Sonia's Batting Average
The confirmation silliness has reached new heights—critics now are springing the “fact” that Judge Sonia Sotomayor, nominated by President Obama to succeed the retiring Justice Souter, has been reversed 60 percent of the time by the Supreme Court. There is no such fact, of course, and no basis for any speculation.
Over her career as an appellate judge, Sotomayor has authored 380 majority opinions. The Supreme Court has reviewed five, and reversed three—thus the “calculation” of 60 percent.
But this argument ignores the fundamentals of statistics. In the first place, 375 of her opinions were not even deemed worthy of review: That is, either the loser chose not to appeal, or the Supreme Court decided not to hear the case. Thus, by the method of her critics, we should conclude that Sotomayor has been reversed in only three of 375 cases—that is, eight-tenths of 1 percent of the time.
By the method of Sotomayor’s critics, Samuel Alito’s time on the Court of Appeals yields a reversal rate of 100 percent.
Overall, the Supreme Court in recent years has reversed roughly 75 percent of the cases it hears. Thus, even if one accepts the 60 percent figure for Sotomayor, that would put her below the median reversal rate for all federal appellate judges. But, of course, one would expect the reversal rate to be high for most, if not all, judges. After all, if the court thinks the lower court judge is right, it rarely will agree to hear the appeal.
Moreover, the sample suffers from what statisticians call selection bias. Such a bias occurs when the sample you are studying does not reflect the larger population about which you are drawing conclusions. Suppose you wanted to determine what percentage of Americans have had flu shots, and you did your study by dispatching pollsters to hospital emergency rooms across the country and asking each patient if he or she has had a shot. This would not give you any information about how many Americans have had flu shots, because most people do not use emergency rooms very often, and the people who use them are more likely to be very sick or uninsured or both. At best, you would know what percentage of the very sick or uninsured have had flu shots.
The same is true when one tries to figure out whether a judge does or does not follow precedent by studying reversal rates. The Supreme Court has absolute discretion over its docket and takes only the hard cases—those likely to provoke the greatest disagreements. Judge Richard Posner of the United States Court of Appeals for the Seventh Circuit once put the point this way: “[N]ot only does the Supreme Court review only a minute percentage of court of appeals decisions, but the cases it does review are not a representative sample of judicial activity in the different fields of federal law.”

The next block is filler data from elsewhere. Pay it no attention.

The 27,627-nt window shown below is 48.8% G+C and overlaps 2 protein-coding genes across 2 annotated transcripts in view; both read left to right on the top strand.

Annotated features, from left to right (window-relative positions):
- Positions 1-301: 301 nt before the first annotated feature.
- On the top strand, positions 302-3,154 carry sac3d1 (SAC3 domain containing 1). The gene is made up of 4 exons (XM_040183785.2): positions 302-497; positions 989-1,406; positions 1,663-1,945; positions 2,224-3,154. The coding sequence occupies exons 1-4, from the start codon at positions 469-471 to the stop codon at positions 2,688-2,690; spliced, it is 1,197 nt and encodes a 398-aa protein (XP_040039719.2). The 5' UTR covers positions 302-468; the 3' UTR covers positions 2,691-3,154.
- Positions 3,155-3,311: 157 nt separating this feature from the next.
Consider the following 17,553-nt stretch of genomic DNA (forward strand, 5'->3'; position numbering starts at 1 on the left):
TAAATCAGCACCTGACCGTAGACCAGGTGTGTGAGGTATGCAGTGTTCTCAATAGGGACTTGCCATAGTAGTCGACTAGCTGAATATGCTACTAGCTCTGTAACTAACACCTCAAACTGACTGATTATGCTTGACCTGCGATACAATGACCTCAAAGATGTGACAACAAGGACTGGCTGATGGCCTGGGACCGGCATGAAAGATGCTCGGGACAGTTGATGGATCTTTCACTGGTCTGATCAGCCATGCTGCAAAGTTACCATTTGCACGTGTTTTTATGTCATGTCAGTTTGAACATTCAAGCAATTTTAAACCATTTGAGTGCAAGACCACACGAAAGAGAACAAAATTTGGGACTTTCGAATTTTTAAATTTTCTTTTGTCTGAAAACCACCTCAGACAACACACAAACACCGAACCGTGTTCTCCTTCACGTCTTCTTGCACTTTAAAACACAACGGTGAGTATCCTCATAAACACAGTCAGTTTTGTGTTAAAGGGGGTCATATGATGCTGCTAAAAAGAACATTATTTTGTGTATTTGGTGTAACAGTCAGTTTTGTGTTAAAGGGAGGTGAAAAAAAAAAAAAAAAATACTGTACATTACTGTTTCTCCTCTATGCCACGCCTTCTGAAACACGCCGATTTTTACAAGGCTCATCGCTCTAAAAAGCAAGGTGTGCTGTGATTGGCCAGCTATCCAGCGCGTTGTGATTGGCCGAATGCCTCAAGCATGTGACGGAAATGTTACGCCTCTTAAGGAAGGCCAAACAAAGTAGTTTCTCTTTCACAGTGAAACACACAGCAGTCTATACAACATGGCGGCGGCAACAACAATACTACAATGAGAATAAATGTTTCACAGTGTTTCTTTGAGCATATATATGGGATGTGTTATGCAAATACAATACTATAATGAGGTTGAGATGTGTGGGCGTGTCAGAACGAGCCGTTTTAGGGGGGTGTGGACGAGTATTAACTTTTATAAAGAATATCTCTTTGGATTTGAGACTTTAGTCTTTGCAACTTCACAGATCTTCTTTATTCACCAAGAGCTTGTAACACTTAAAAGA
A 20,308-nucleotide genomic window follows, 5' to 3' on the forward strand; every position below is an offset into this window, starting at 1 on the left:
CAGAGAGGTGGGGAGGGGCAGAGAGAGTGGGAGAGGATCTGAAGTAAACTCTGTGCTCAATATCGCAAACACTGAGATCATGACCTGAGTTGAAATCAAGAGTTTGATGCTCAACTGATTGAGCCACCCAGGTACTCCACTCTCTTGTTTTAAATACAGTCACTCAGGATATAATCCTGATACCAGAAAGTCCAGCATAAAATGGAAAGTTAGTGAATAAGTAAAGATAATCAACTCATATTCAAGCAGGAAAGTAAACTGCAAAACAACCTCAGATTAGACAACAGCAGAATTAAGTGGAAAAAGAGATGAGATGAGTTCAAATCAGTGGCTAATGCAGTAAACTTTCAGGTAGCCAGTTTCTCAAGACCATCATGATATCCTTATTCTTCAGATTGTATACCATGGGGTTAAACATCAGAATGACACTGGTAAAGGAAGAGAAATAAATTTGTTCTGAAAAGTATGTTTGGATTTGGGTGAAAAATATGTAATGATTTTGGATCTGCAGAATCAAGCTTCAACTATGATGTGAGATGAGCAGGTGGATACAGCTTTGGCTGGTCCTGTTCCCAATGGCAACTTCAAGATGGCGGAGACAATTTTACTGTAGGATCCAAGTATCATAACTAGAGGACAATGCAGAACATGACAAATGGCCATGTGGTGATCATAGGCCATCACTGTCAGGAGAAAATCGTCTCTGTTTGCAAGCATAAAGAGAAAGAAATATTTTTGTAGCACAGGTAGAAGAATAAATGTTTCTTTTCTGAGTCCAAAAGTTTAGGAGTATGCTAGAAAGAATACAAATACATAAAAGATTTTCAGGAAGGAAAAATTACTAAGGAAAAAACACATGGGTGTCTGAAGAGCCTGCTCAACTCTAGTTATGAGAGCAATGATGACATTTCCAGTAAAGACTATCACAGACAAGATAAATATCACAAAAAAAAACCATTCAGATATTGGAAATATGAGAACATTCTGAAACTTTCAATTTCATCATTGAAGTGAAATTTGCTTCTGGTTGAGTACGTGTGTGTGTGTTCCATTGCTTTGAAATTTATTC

A judge might follow the law perfectly in hundreds of decisions that the Supreme Court never hears, but, because panels that hear appellate arguments are drawn at random, she also might be dealt a handful of particularly difficult or unusual cases in which precedent is not a reliable guide. These are the cases the Supreme Court is most likely to review. And we have no way of drawing conclusions about the sample without knowing the complexity of the cases.
To take one example, Judge Sotomayor’s decision in Riverkeeper v. Environmental Protection Agency, concerning cost-benefit analysis under the Clean Water Act, was indeed reversed by the Supreme Court (under a different case name), but the complexity of the issue is perhaps illustrated by the fact that four of the justices thought she was right.
The biggest problem with the claim that Sotomayor has a high reversal rate is what statisticians call the law of large numbers. This law states that the sample mean converges to the distribution mean as the size of the sample increases. Stripped of the jargon, when you have only a tiny sample, you cannot assume with any confidence that your sample represents the whole.
If you have 400 socks in a drawer, and you want to know how many are black and how many are blue, you might draw a few out to look. Suppose of your first five that three are black and two are blue. Would this really imply that 60 percent of the socks are black? Of course not. You would want to pick a few more before you reached your decision. The more you drew out, the more confident you would be of your prediction. That is how the law of large numbers works.
Five opinions out of almost 400 is simply too small a number for us to draw reliable conclusions. Indeed, if we could render a verdict based on so small a sample, we would have to conclude that Justice Samuel Alito holds no respect for precedent. After all, when Alito served on the Court of Appeals, the only two majority opinions he wrote that the Supreme Court reviewed were reversed. By the method of Sotomayor’s critics, this yields a reversal rate of 100 percent. This would have been an absurd argument to make against Alito. It is equally absurd when applied to Sotomayor.
The American people do not need another summer full of silly applause lines about a Supreme Court nominee. What we need, and deserve, is a thoughtful and dignified debate over issues of high principle. Let’s hope this time we can have one.
Stephen L. Carter is the William Nelson Cromwell Professor of Law at Yale. His seven nonfiction books include God’s Name in Vain: The Wrongs and Rights of Religion in Politics and Civility: Manners, Morals, and the Etiquette of Democracy. His first novel, The Emperor of Ocean Park (2002), spent 11 weeks on the New York Times bestseller list. His fourth novel, Jericho’s Fall, will be published in July.